SYDNEY — Oz bizzers are becoming frustrated that the lack of a CEO for federal funding agency Screen Australia, progress could slow on doling out the country’s crucial 40% production rebates as well as managing other funding programs. Former Midnight Oil frontman Peter Garrett, now arts minister, has yet to appoint a permanent head for the newly-merged film agency.
Filmmakers have begun calling on the government to speed up its appointment of a CEO and increase input from the industry.
“Call me old-fashioned but it’d be a reasonable idea to appoint somebody to run the joint,” says producer David Elfick.
Ray Argall, prexy of the Australian Directors’ Guild, says his members are alarmed that for two years they have not been consulted about directions for the industry.
“Our main concern is that we are actively involved in the review process because structural and procedural change must be done in consultation with those who do the work,” Argall tells Variety.
Current funding programs include low-budget financing scheme IndiVision, the Natl. Interest Program, and part-funding of features, docs and TV skeins as established by doc shingle Film Australia, the Film Finance Corp. and the Australian Film Commission.
These three agencies were merged July 1 to form Screen Australia, as flagged by the former conservative Liberal government mid-2007.
Screen Australia administers the generous 40% (film) and 20% (television) producer domestic production rebates, which have had teething issues since they were ratified last September.
Filmmakers are bracing for further delays in the overhaul of federal funding programs after board members emerged from their first meeting this week to say there will be no changes until the end of 2008.
News follows more than two years of reviews, funding upheaval and considerable production stasis ahead of what will be a significant overhaul of funding schemes.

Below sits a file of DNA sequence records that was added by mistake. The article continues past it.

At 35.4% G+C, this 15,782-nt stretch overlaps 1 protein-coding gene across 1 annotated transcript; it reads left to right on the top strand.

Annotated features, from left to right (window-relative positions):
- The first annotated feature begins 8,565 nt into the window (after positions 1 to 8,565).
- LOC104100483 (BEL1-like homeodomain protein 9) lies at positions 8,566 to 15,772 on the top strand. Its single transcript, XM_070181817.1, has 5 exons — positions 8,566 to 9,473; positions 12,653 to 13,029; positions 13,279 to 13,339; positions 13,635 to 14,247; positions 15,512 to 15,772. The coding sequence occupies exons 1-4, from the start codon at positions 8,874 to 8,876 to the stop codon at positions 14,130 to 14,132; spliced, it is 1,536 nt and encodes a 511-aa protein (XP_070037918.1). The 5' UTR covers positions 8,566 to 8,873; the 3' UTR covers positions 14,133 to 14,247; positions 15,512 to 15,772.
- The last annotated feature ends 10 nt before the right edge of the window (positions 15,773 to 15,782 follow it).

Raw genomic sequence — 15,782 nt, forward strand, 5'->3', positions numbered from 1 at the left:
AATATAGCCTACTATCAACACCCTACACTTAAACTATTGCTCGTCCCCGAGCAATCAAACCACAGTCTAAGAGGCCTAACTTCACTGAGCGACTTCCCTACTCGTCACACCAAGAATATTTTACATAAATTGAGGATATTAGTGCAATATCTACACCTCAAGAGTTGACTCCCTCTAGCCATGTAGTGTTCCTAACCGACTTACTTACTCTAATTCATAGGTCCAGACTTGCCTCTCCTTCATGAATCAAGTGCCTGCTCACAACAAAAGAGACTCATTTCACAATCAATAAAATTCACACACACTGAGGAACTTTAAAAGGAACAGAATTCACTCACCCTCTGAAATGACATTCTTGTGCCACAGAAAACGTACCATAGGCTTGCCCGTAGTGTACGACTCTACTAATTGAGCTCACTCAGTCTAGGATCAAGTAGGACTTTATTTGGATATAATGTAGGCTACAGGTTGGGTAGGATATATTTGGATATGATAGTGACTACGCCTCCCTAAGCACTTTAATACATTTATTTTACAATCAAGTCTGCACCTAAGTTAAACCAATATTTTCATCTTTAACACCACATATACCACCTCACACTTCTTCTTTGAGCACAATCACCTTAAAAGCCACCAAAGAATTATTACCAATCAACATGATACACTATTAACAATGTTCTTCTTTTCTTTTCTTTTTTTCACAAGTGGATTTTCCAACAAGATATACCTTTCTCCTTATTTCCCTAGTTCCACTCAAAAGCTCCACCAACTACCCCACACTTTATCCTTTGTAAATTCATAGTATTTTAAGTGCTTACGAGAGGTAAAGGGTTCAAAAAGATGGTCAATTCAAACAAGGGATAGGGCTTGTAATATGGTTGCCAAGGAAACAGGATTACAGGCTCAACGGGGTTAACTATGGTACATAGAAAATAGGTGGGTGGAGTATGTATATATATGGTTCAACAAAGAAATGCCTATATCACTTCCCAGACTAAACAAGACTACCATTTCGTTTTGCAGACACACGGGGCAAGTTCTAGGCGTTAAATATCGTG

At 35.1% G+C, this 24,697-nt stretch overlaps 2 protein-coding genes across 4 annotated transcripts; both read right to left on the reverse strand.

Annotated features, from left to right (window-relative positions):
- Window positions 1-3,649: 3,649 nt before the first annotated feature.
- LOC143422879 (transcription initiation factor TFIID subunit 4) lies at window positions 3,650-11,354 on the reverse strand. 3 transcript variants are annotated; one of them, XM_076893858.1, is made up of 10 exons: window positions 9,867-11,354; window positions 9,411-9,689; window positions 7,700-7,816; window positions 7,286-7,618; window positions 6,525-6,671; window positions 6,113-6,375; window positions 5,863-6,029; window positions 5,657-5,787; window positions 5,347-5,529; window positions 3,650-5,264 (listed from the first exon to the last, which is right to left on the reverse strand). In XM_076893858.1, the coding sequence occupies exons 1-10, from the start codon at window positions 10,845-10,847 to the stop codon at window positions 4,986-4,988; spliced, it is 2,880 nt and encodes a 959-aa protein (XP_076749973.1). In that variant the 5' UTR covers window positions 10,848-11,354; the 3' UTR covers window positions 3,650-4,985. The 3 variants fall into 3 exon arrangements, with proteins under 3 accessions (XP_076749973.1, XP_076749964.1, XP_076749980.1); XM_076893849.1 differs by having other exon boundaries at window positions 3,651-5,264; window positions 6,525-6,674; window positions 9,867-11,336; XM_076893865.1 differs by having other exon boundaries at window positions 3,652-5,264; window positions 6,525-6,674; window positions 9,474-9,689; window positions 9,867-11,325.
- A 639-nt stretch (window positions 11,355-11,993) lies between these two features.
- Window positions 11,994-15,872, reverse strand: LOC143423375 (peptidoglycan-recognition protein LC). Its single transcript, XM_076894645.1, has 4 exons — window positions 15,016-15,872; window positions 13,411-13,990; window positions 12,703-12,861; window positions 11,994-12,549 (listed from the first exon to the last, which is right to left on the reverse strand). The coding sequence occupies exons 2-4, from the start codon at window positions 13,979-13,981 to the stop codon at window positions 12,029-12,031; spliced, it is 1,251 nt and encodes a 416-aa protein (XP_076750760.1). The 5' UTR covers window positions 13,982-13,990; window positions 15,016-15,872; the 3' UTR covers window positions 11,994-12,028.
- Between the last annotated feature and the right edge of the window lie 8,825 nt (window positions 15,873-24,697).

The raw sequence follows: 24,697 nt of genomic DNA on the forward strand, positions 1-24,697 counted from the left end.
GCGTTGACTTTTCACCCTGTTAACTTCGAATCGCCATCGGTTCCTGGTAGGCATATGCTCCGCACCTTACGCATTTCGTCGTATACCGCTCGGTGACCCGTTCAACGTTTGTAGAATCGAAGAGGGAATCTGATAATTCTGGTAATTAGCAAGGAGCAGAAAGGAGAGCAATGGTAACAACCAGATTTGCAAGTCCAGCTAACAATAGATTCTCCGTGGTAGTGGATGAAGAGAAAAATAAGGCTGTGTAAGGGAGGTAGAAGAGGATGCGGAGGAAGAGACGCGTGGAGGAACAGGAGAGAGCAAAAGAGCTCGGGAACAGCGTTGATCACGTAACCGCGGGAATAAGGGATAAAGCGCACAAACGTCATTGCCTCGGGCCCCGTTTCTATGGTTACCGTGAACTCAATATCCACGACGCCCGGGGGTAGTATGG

“Screen Australia has a mandate for reform that can’t be [achieved] overnight,” says its strategy director Fiona Cameron. “It is going to take time to determine what they need to do and how they need to do it.”
The industry has generally responded positively to the announcement in June of Screen Australia’s board chaired by IBM managing director Glen Boreham, but there is growing frustration over Garrett’s failure to appoint a permanent CEO. Bureaucrat Lyn Maddock is acting in the role.
CEO candidates were interviewed last week and Garrett is tipped to make an appointment ahead of the next board meeting on Aug. 18.
Australian Cinematographers Assn. board member David Curl is alarmed that the merger that was supposed to save on overheads is actually costing money that will not flow through to filmmakers.
“At the moment we’ve got the worst of the three organizations,” Curl says.
Screen Australia has undertaken “internal reports we haven’t been involved in, that’s where a lot of the anxiety is coming from, especially in the documentary area,” Argall says.